The thallium indoline (V) is heated with an electrophile such as picolyl chloride in an inert solvent, such as benzene or toluene, at 30° C. to the boiling point of the solvent, for several hours to 24 hours. Preferred is a temperature of 80° C. for 24 hours. When the reaction is complete as indicated by thin layer chromatography and the precipitated thallium chloride is filtered off, the remaining organic solution is taken through an acid-base cycle and purification, and optional salt formation is carried out as described above.
Preparation of the starting oxindole (II) represented in Scheme I and Scheme 2 can be carried out by one or more of a large number of general synthetic methods described in the chemical literature. For instance the reaction of an N-substituted aniline (VI) with chloroacetyl chloride to form an amide (VII) is a well known reaction. This is illustrated in Scheme 3. ##STR10##
Requisite diarylamine syntheses (VI; where p=0, R=substituted phenyl) are widely known in the chemical literature. Many involve conversion of N-arylphenylenediamine by diazotization and for example Sandmeyer reaction with the appropriate substituted diarylamine. Again, one skilled in the art of organic synthesis can select a suitable synthesis for preparation of the appropriate diarylamine required to extend the Examples to the related compound of this invention. Recent useful syntheses include those described by Katritzsky et al., J. Chem. Soc., Perkin. Trans. I, 2611 (1983), Gorwin et al., Chem. Commun., 4, 238 (1985), and Malz et al. in U.S. Pat. No. 4,431,841A (1984).
Other N-substituted anilines (VI; where p=1) can be made by conventional synthetic methods commonly used in organic chemistry, e.g., by reaction of a suitable carboxylic acid chloride with an aniline to afford an amide which is then reduced by lithium aluminum hydride or diborane in tetrahydrofuran at about 67° C. to afford the N-substituted aniline (VI), as depicted in Scheme 4 below. ##STR11##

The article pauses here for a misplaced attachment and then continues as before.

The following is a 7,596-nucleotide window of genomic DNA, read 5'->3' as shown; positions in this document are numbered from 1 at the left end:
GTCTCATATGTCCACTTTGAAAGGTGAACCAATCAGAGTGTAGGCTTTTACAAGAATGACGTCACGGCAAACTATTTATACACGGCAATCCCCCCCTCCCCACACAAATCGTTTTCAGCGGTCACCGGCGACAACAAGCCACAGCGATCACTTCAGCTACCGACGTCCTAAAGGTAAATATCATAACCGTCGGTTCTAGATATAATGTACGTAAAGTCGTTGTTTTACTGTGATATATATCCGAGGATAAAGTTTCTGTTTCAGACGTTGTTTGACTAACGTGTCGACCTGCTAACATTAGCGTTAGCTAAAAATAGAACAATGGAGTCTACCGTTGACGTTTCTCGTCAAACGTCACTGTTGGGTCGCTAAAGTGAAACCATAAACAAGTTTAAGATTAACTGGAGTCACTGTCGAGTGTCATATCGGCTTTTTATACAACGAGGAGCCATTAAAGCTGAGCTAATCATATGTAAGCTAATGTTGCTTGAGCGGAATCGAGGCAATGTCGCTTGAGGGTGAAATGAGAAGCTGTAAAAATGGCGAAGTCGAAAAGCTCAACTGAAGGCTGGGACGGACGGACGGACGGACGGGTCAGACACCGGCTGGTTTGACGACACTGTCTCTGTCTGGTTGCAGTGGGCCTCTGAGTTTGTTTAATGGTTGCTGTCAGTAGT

The starting oxindole (II) can then be prepared by Friedel-Crafts ring closure of an amide of Formula (VII) in the presence of a Lewis acid such as aluminum chloride (AlCl3). Other Lewis acids such as tin tetrachloride (SnCl4) or boron trifluoride (BF3) can be used depending on the chemical structure of the amide (VII). Choice of solvent if any is dependent on the actual compound of Formula (VII) to be cyclized and on the Lewis acid used. Nitrobenzene, tetrachloroethane, ethylene dichloride and methylene chloride are often used as solvents. Generally, the use of AlCl3 without a solvent is preferred.
If substituents X and Y are electron withdrawing and deactivate the aromatic ring to which they are attached towards electrophilic substitution and if V and W are electron donating or activate the ring (where R is substituted phenyl) other methods may be more convenient for synthesis of oxindoles (II). These methods will be known to one skilled in the art of organic synthesis who is familiar with the literature of oxindole synthesis.
For example, in addition to the Friedel-Crafts cycloalkylation illustrated by Scheme 2, X and Y substituted oxindoles can be made by the general "azasulfonium ion" rearrangement methods of Gassman [U.S. Pat. Nos. 3,897,451 (1975), 3,996,264 (1976), and 3,972,894 (1976); see also J. Am. Chem. Soc., 96, 5512 (1974) etc.] or in some instances from o-nitrophenyl acetic acid [see Walker, J. Am. Chem. Soc., 77, 3544 (1955) and Hardigger et al., Helv. Chim. Acta., 39, 514 (1956)].